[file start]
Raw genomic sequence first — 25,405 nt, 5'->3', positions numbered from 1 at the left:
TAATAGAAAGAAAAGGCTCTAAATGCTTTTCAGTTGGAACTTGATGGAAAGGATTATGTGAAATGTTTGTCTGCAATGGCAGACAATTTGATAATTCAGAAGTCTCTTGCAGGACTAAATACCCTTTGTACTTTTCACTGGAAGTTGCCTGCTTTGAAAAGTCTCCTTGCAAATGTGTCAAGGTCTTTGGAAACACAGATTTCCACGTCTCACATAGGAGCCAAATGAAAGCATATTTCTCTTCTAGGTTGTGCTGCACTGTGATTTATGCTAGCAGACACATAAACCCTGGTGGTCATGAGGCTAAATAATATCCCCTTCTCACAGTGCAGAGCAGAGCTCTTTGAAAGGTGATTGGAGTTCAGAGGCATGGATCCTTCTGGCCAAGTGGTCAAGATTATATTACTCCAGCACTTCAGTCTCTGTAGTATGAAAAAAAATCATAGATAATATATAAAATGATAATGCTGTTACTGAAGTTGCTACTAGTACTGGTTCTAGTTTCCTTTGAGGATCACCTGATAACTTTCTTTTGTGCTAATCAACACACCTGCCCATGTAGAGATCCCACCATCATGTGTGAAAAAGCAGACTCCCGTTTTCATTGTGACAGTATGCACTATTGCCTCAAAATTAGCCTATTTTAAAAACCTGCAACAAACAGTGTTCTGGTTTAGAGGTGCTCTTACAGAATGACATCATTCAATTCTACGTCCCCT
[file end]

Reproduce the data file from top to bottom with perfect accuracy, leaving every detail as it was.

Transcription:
Raw genomic sequence first — 25,405 nt, 5'->3', positions numbered from 1 at the left:
TAATAGAAAGAAAAGGCTCTAAATGCTTTTCAGTTGGAACTTGATGGAAAGGATTATGTGAAATGTTTGTCTGCAATGGCAGACAATTTGATAATTCAGAAGTCTCTTGCAGGACTAAATACCCTTTGTACTTTTCACTGGAAGTTGCCTGCTTTGAAAAGTCTCCTTGCAAATGTGTCAAGGTCTTTGGAAACACAGATTTCCACGTCTCACATAGGAGCCAAATGAAAGCATATTTCTCTTCTAGGTTGTGCTGCACTGTGATTTATGCTAGCAGACACATAAACCCTGGTGGTCATGAGGCTAAATAATATCCCCTTCTCACAGTGCAGAGCAGAGCTCTTTGAAAGGTGATTGGAGTTCAGAGGCATGGATCCTTCTGGCCAAGTGGTCAAGATTATATTACTCCAGCACTTCAGTCTCTGTAGTATGAAAAAAAATCATAGATAATATATAAAATGATAATGCTGTTACTGAAGTTGCTACTAGTACTGGTTCTAGTTTCCTTTGAGGATCACCTGATAACTTTCTTTTGTGCTAATCAACACACCTGCCCATGTAGAGATCCCACCATCATGTGTGAAAAAGCAGACTCCCGTTTTCATTGTGACAGTATGCACTATTGCCTCAAAATTAGCCTATTTTAAAAACCTGCAACAAACAGTGTTCTGGTTTAGAGGTGCTCTTACAGAATGACATCATTCAATTCTACGTCCCCT